HFMl-FELIX has a deep impact on science and society. First of all, the research and experiments conducted results in many open-access publications. You can browse the complete lists of FELIX and HFML. Society and economy benefit from our cutting- edge research and unique instrumentation. We also invest in STEM education.
Arguably the most important way in which HFML-FELIX contributes to the advancement of society and economy is through cutting-edge research into new materials with strong technological potential, and societal challenges as health, energy and smart materials.
Our scientist and engineers conduct high-level research, which if often recognized nationally and internationally. Professor Andre Geim and professor Konstantin Novoselov have been awarded the 2010 Nobel Prize for Physics for the discovery of graphene, the thinnest material in the world. They explored the material in the High Field Magnet Laboratory.
HFML-FELIX acts as a driving force for the development of innovative instrumentation, which stimulates technical development programmes with industry and educates the next generation of engineers and leading scientists.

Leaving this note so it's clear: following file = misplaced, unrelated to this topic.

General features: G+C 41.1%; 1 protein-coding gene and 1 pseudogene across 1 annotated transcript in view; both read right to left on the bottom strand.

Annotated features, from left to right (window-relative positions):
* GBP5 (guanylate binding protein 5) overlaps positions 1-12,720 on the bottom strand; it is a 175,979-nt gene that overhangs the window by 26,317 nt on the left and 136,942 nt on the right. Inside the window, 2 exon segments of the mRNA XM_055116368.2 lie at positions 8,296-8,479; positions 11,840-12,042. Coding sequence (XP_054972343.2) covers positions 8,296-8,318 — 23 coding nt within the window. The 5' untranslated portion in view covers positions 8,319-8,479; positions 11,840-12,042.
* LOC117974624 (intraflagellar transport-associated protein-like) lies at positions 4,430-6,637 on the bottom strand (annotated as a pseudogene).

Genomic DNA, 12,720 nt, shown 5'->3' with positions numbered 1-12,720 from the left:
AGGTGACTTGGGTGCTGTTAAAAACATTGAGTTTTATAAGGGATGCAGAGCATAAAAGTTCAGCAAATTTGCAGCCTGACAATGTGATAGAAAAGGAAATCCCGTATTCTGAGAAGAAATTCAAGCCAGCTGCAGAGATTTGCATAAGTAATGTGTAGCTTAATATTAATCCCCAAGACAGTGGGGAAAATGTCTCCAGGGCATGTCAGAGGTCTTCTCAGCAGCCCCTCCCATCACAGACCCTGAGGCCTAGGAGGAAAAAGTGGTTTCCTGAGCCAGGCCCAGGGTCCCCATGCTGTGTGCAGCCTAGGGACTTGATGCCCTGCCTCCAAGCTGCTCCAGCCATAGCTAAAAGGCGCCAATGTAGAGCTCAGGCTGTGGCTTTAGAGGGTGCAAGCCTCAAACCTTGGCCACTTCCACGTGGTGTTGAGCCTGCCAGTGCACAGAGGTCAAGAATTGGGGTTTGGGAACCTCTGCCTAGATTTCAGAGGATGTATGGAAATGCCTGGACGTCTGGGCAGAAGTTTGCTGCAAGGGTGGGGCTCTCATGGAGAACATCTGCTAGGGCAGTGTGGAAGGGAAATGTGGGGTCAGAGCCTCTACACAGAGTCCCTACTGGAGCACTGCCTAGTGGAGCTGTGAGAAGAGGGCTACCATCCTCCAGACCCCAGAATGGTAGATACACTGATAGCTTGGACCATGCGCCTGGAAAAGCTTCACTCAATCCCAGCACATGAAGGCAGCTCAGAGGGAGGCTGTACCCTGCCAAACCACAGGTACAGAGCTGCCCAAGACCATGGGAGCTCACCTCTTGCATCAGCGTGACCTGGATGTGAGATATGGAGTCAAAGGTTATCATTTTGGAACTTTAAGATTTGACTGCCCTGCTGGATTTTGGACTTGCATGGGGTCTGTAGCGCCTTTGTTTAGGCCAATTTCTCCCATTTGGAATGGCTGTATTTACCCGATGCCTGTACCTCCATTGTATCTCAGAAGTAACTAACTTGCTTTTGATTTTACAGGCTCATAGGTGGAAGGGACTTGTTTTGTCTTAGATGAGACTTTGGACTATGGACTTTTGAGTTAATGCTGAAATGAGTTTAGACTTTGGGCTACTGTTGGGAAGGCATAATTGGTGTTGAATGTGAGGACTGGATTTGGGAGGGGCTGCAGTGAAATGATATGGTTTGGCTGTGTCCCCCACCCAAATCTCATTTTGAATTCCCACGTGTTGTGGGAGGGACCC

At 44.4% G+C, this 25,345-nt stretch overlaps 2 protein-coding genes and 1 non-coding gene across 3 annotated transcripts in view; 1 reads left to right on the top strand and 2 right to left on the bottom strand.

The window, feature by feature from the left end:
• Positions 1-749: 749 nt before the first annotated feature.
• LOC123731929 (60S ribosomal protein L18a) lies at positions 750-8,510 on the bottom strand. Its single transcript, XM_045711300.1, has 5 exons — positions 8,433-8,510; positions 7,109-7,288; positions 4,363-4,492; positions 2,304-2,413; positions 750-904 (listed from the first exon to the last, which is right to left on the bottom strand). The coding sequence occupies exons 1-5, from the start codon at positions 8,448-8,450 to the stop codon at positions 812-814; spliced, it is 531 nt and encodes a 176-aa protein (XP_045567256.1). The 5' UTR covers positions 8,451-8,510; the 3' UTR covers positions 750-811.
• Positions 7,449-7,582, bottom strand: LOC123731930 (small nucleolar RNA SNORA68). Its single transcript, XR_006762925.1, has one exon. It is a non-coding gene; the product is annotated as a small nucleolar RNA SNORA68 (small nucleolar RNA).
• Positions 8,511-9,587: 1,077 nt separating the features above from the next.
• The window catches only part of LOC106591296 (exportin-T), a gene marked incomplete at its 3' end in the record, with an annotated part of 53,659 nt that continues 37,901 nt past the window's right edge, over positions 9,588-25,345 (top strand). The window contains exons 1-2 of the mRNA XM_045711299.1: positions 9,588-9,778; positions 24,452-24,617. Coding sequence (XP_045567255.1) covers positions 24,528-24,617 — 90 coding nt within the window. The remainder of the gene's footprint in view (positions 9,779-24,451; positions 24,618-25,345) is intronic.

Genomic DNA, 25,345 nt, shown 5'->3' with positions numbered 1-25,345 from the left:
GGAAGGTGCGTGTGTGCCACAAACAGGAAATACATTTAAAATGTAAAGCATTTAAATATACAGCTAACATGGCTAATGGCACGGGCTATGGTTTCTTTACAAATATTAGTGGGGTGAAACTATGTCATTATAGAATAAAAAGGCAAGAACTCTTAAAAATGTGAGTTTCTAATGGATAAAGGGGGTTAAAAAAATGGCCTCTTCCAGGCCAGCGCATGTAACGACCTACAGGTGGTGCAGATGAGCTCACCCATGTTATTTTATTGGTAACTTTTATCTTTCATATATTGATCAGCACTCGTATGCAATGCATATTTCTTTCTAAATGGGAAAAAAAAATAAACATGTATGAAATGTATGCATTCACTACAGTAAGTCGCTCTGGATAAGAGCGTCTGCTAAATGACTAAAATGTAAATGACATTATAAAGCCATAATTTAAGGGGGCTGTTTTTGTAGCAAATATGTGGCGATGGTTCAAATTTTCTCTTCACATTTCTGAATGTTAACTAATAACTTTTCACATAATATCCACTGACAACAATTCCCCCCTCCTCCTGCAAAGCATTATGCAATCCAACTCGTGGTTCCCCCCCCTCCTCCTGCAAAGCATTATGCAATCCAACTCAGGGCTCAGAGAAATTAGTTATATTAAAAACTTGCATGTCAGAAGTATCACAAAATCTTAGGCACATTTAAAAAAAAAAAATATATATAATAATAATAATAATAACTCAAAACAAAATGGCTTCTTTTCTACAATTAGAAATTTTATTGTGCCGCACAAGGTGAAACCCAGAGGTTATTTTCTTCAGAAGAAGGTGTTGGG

It provides a significant Dutch contribution to the portfolio of worldwide open-access research infrastructures, which become increasingly important to push back the boundaries of exploration in fundamental and applied research by offering unique experimental capabilities to its users.
HFML-FELIX is one of the few open-access international user facilities on Dutch soil and through its unique infrastructure it attracts many top researchers and young scientific talent from all over the world to the Netherlands.
STEM eeucation and training
Our staff continuously shares knowledge through talks, seminars, lectures, classes and tours. We educate young researchers and technicians through PhD positions and internships, and facilitate visiting scientist that use our instruments. Most of the members of our staff also teach students at the Faculty of Science.
Transfer of knowledge
We value the transfer of knowledge to third parties and promote science and technology to the society and the general public. In 2018 our staff guided 75 tours. Over 1100 people visited the facility – excluding guest researchers. These visitors represent a wide variety of audience; scientists, politicians, schoolchildren, students, business partners, etc.